Considering a job at a startup? New to startup life? Based off of my extensive eight months of experience, here are my tips:

1. Be Agile

Take your job description. Print it out. Burn it. Be ready to wear many hats. Depending on the direction your company takes you may need to take on different projects or tasks that you didn’t initially set out for. Be flexible, learn as you go and multi-task.

2. Be Decisive

Make decisions quickly. Be really confident in your choices, knowing that usually things can be iterated on and re-considered later. Act quickly and trust yourself. Second-guessing wastes time you don’t have.

3. Drink

Chill with other startup kids. Mingle. Go to events. Startup friends understand your work life in a way that others usually don’t. They’ll be able to offer really great feedback and advice, and some of the best networking opportunities come from just hanging out. True story: I met my friend who I hired as a freelance blogger when we were just hanging out drinking wine with other startup geeks once. Networking doesn’t just happen at conferences.

4. Drop the Perfectionism

You do not have time to nit-pick over minute details that don’t move the needle. Some jobs are extremely detail-oriented and are totally focused on shipping only the most perfect product or document possible. At a startup it’s less about being perfect and more about perfecting as you go along. “Ship it and change it based on customer feedback”  or “let’s test this and see if it gets traction” are more the themes at a startup.

5. Get Over the Rainbows and Butterflies

Your bad ideas that you love so much but just don’t work? Love ’em and leave ’em. You can’t get emotionally tied to and hung up on specific ideas or projects at a startup. Test your idea, measure the results and be ready to scrap the whole thing and move onto the next one if it wasn’t the right solution.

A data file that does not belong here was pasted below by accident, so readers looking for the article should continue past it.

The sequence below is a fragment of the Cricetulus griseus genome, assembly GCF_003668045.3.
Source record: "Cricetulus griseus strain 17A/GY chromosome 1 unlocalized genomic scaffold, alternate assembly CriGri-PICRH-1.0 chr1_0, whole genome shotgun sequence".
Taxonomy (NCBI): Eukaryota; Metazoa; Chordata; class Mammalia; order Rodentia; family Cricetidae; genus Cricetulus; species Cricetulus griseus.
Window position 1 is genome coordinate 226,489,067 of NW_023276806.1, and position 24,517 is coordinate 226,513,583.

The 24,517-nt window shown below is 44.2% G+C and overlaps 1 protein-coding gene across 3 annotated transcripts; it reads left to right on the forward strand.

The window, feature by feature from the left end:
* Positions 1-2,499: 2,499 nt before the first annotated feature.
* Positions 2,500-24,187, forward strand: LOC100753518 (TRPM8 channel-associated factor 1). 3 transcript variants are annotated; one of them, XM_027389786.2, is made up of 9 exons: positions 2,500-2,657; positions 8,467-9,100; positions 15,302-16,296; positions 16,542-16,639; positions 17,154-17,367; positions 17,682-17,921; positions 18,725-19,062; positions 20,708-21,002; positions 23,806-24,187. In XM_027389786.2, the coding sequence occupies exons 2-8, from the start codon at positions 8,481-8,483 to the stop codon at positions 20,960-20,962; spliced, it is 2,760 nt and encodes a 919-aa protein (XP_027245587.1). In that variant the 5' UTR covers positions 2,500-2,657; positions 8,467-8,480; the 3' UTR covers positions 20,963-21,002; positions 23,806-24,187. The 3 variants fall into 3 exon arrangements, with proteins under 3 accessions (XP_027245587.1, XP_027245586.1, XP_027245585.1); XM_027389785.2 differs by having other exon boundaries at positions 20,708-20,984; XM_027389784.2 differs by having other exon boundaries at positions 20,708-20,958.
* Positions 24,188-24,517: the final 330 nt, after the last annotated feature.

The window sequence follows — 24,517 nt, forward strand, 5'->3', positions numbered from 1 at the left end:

6. Play Ping Pong. Wear a Hoodie.

Be the type of person who gets bored with the mundane and thrives under pressure. Learn to be happy despite a strong level of uncertainty. Show up at work and get stressed. Then, when you need to relax a little, play ping pong or something. Startups are nuts and being able to keep an even keel – in whatever way you do that – is key.

7. Know Your Needs

Feeling sick? Need a day off? This one’s tough for me too. Part of what makes you a successful startup kid is knowing your needs and taking care of yourself. If you need more sleep, sleep. You need exercise and a diet that doesn’t only consist of PBJ & PBR. When you take care of yourself you help your team by making sure their engineer or product person or marketing person is ok. Know your needs and take care of them.

8. Choose Your Choices

Not everyone is going to “get” the startup thing. They don’t understand how your job isn’t just a job to you or why you’d want to work such crazy hours or do what you do. Get behind your own life choices and commit to your own decisions. Then, it really won’t matter to you who does or doesn’t understand or approve. They’re your choices and you want them, after all, so who cares.

9. Be Hungry

Be hungry to learn. Be hungry to figure it out. Be hungry to find someone who already knows how it’s done and then go ask them how it’s done. Identify your weaknesses and seek the knowledge or experience that fixes them. You’ll likely be “punching above your weight class” and will be challenged with a lot more responsibility than you initially thought. If you are absolutely die-hard hungry to learn all you can, succeed in your own role and make your contribution to the team a success, that’ll be ok.